Influence of adaptation to increased muscle work on body composition in relation to caloric intake in man
Increased muscle work, e.g. sports training, exerts a similar effect on LBM and fat as physical activity in experimental animals. The effect of physical strain and work is manifested in every period of human ontogenesis: comparison of groups of children and adolescents, adults and elderly subjects with normal and increased physical activity reveals an increased ratio of LBM at the expense of fat in subjects with increased physical activity (Fig. 35), although subjects with the same relative body weight were compared (Pařízková 1963a). The differences are greatest in adult life (3rd decade) where the difference in intensity of the muscular load is also greatest. The athletes compared (wrestling, gymnastics) were members of the representative national teams of Czechoslovakia with a regimen of physical activity which differed as much as possible from that of the compared control groups. Similar differences in body composition of trained and untrained subjects were found by other authors (Behnke et al. 1942, Behnke and Royce 1966, Behnke and Wilmore 1974, Wilmore and Haskell 1972 etc.).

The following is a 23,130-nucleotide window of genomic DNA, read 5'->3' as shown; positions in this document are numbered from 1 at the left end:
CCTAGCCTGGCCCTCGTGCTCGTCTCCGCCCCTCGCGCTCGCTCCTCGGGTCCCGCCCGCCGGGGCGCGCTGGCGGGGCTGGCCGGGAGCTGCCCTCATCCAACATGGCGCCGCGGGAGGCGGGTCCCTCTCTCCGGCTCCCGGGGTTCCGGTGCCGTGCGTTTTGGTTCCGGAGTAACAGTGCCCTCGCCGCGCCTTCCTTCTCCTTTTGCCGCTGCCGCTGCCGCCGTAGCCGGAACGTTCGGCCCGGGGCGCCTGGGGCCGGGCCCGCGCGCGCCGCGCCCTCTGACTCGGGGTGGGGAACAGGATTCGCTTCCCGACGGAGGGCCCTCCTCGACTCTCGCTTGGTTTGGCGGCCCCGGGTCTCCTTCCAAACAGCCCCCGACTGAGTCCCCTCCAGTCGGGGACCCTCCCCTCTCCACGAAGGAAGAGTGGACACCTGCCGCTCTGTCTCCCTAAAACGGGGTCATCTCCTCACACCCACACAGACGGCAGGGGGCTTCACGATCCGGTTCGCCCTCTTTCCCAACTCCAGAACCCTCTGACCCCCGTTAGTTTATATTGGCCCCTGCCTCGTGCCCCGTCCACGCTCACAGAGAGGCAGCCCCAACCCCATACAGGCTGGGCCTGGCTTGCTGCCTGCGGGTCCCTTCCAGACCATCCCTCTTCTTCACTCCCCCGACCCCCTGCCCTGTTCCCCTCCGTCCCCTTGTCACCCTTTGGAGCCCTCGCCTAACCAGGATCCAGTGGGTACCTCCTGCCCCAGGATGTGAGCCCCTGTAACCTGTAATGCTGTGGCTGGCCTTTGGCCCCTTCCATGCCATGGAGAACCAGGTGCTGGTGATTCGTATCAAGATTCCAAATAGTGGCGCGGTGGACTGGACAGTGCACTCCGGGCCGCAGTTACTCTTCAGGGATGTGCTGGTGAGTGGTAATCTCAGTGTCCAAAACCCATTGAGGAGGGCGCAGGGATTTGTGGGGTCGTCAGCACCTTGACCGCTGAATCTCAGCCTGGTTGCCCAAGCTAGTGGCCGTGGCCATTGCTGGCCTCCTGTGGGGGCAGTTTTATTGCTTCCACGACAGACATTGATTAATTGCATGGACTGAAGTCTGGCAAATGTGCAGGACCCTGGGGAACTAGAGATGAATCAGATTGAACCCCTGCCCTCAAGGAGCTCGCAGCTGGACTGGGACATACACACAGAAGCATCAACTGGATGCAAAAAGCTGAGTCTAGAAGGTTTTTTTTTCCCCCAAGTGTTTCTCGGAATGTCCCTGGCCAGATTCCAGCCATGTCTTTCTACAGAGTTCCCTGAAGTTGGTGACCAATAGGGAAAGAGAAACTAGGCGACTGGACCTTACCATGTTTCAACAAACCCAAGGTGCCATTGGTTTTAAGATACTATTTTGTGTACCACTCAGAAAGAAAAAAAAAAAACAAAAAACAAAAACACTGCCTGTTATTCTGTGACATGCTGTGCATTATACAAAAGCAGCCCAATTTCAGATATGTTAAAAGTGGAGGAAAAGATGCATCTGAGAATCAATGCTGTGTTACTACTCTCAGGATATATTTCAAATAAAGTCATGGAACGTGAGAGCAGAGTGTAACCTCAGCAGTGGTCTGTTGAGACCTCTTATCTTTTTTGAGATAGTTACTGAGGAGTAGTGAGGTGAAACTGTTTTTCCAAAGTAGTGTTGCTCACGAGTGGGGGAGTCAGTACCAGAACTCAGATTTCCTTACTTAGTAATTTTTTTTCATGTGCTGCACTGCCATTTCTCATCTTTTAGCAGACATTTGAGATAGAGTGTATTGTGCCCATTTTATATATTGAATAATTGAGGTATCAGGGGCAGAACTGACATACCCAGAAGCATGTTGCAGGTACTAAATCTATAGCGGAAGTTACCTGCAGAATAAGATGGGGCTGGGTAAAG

KeywordsPhysical Activity Body Composition Caloric Intake Intensive Training Untrained Subject
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